New challenges always present themselves. Contingency plans and over-preparedness allowed for a continuous safe passage.
The customer could not have been more pleased with Providian Medical. We were willing to take the risk, had the confidence in our logistics team to handle such a large undertaking, and kept our promises. At the same time, it’s entirely possible that we were the only company who didn’t hang up on them!
Yes, the process was difficult. But our constant attention to detail and confidence in our ability to take on this huge project resulted in a tremendous success in which everything arrived in perfect working order.
That worst-case logistical scenario is one example of the detail and painstaking efforts we’ll take. After that process, you’d think a delivery of a standard unit would be comparatively easy. It’s not. Buildings must be modified, and most often exterior walls must be removed because of the size and weight of an MRI machine.
Site requirements are strict and detailed modifications must be made to the MRI room to avoid a potentially dangerous situation.
And there’s always the helium issue. A YouTube search of MRI Quench can give you a good idea of what happens when things go wrong in an MRI installation. Keep looking and you’ll also see the dangers of improper shielding, which has two major problems: at worst a dangerous situation, and at the least a severely degraded image.
A machine quench can occur because something as seemingly minimal as replacing a small seal can quench an MRI. This seemingly small oversight can create an accelerated boil-off and release up to 2,000 liters of helium into the atmosphere, thereby quenching the MRI machine.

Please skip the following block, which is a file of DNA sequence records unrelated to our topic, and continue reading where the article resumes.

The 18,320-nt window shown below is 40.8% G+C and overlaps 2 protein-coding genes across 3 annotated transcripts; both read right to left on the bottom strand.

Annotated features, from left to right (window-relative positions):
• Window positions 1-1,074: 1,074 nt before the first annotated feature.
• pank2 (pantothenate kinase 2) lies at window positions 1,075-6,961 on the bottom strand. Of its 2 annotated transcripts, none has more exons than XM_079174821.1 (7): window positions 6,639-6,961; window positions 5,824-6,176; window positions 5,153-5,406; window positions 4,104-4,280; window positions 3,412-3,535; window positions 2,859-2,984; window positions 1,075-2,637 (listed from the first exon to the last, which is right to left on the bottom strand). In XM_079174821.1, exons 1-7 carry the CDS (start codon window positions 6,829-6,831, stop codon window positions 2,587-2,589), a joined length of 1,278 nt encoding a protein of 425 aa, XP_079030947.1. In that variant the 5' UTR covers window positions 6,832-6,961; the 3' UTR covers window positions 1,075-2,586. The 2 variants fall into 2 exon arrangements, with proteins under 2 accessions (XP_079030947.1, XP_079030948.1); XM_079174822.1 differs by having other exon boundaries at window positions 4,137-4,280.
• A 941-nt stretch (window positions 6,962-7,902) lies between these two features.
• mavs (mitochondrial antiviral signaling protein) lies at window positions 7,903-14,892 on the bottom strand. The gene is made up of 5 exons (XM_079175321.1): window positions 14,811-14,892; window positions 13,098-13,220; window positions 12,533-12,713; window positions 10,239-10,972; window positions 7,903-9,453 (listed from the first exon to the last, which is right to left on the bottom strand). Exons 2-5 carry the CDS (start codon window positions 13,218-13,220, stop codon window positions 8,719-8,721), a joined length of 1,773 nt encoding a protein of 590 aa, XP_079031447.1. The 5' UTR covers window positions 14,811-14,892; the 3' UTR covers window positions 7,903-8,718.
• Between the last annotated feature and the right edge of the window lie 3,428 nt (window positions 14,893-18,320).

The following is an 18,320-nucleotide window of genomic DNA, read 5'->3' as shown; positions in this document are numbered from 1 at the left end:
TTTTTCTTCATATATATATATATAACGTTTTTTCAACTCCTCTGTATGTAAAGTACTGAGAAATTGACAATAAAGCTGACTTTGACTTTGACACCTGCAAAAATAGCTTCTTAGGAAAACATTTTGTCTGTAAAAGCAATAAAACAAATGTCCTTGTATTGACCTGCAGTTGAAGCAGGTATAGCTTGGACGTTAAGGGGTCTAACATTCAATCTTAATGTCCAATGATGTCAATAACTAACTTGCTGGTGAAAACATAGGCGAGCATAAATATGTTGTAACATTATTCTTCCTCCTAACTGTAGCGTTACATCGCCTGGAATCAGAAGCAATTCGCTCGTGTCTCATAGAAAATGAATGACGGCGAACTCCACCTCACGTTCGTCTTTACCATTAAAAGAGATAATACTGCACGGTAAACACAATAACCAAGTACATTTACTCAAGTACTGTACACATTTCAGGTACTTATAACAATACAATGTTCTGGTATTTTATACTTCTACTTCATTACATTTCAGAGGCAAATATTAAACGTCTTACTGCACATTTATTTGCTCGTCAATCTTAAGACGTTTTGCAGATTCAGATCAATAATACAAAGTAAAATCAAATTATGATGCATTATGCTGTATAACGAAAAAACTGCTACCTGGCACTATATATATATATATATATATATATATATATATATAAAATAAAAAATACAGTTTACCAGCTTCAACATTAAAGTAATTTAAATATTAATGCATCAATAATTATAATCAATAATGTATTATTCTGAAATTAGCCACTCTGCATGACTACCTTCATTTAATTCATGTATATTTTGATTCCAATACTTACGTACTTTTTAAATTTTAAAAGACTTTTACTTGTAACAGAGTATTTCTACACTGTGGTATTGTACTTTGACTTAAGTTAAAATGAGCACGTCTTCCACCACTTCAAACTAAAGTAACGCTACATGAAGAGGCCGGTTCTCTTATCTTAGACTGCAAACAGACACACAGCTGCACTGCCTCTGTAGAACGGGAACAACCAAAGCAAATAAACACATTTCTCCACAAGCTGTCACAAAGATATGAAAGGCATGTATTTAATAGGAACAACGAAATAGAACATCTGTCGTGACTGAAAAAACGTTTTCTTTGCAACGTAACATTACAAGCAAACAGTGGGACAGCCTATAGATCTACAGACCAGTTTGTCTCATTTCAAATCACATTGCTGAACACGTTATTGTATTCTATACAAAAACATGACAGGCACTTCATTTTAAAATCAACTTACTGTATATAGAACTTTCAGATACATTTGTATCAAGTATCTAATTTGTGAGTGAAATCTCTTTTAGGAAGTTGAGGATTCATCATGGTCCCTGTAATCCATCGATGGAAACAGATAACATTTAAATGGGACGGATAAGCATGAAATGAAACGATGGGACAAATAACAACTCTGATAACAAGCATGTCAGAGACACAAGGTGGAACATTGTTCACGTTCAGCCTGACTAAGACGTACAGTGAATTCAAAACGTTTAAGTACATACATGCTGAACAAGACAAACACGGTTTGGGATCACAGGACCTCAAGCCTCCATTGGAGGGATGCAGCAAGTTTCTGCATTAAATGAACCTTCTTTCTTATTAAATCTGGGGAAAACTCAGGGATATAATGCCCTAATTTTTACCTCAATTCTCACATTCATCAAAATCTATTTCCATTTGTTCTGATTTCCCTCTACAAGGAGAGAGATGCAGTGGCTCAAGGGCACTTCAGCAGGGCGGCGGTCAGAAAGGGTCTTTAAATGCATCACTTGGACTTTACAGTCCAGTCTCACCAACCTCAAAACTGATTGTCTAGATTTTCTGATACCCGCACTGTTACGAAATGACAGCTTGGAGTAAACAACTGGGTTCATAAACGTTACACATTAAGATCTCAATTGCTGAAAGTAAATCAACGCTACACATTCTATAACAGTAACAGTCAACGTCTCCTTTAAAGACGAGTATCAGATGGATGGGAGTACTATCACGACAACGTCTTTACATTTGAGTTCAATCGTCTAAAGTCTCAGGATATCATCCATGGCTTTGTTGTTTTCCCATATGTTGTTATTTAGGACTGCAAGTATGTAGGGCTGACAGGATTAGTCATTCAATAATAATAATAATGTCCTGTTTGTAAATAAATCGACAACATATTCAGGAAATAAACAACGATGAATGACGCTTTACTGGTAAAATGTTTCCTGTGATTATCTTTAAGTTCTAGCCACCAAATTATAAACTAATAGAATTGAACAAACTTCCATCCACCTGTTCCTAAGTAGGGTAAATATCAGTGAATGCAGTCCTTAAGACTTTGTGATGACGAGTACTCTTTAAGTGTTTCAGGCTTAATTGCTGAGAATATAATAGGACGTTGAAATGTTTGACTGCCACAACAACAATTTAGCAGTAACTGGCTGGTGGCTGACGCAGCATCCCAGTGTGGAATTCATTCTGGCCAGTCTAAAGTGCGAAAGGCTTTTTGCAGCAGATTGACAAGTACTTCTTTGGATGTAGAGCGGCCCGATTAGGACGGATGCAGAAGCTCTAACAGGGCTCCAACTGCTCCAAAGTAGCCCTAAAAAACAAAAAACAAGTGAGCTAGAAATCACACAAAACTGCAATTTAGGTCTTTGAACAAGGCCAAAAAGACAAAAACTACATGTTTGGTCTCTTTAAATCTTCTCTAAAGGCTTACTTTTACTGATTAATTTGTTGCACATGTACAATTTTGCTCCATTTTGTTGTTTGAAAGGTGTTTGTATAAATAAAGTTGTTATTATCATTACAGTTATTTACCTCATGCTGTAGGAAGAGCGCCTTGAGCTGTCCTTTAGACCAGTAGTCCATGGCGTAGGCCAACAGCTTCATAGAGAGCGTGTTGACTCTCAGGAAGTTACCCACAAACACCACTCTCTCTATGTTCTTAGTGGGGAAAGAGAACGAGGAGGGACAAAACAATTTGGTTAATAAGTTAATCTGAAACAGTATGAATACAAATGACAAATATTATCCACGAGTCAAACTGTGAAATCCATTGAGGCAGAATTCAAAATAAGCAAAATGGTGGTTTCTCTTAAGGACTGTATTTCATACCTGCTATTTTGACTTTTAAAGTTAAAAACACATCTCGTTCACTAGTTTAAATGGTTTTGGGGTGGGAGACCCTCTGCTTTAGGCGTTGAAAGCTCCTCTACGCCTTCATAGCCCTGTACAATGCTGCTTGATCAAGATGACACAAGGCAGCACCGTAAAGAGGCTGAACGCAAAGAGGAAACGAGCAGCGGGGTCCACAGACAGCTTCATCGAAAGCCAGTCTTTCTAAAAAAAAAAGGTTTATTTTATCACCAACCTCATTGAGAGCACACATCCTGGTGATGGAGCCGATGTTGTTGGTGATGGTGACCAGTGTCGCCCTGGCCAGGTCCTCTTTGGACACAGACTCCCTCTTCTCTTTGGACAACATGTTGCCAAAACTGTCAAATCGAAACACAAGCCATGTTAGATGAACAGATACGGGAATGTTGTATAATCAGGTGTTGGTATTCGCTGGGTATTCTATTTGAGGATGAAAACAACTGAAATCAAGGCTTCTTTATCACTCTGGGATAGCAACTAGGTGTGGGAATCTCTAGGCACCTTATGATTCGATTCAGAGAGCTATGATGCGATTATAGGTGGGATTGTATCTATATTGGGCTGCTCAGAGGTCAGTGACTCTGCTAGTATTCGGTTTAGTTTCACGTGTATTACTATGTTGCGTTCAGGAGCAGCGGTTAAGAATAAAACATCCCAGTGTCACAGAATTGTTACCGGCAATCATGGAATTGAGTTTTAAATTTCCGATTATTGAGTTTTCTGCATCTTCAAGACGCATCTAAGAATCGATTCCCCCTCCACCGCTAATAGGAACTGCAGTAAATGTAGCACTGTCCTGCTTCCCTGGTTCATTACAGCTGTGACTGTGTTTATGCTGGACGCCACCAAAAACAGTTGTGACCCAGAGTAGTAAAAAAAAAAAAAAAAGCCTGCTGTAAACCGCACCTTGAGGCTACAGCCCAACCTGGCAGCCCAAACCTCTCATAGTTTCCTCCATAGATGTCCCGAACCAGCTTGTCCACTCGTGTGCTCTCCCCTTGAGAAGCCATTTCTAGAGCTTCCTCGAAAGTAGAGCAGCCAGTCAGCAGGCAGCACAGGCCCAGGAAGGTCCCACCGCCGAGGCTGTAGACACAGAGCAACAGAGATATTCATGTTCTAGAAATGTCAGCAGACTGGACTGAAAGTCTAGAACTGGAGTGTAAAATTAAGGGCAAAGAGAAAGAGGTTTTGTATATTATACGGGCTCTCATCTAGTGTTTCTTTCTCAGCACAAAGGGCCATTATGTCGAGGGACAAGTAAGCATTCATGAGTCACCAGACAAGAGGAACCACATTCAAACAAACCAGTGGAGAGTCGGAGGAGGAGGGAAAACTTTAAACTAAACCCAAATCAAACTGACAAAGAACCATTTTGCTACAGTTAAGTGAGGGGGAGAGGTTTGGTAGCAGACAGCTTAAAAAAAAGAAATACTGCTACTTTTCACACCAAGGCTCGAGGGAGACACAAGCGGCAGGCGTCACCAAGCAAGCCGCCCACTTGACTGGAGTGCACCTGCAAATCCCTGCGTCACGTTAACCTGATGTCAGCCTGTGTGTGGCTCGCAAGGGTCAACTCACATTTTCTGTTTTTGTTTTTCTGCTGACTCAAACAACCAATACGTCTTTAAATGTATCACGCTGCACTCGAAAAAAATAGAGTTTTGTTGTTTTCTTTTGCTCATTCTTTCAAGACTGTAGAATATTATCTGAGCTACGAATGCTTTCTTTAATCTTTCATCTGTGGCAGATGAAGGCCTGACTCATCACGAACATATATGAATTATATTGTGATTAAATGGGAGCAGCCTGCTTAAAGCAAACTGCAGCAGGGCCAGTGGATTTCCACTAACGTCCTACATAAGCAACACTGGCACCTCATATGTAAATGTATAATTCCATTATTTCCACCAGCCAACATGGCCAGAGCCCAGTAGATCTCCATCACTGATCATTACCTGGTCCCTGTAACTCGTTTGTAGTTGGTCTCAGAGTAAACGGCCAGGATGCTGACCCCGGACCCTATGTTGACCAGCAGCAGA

Moreover, any installation technician will tell you that, for some reason, each MRI tends to have its own personality. Each one seems to present its own difficulties in installation, rigging, and calibration before they “behave” themselves.
At Providian,we know these issues and stay overly prepared for every foreseeable scenario we can. Every MRI ships with a minimum 80% and maximum of 90% helium level (ironically, a more than 90% level can also cause an accelerated boil-off).
Bad things can happen a dock, on the roads, on the sea, or at the final destination. Choosing not to be overly prepared can cost hundreds of thousands of dollars for you or the company that sold it to you. It’s a costly risk on both ends. It requires a trusted partnership and confidence in the professionalism and logistical competence of the MRI company.
We knew the risks involved and the countless unforeseen factors in being the first company to ship a mobile MRI to this remote island. We knew we could potentially lose hundreds of thousands of dollars.
But we also know our team. We had the confidence in taking the risk because we know that our team can handle the tough situation by putting the right people in the right places at the right time.
It worked. It was difficult, it required countless hours of planning, and it was risky. But we’d do it again. We know we won’t fail.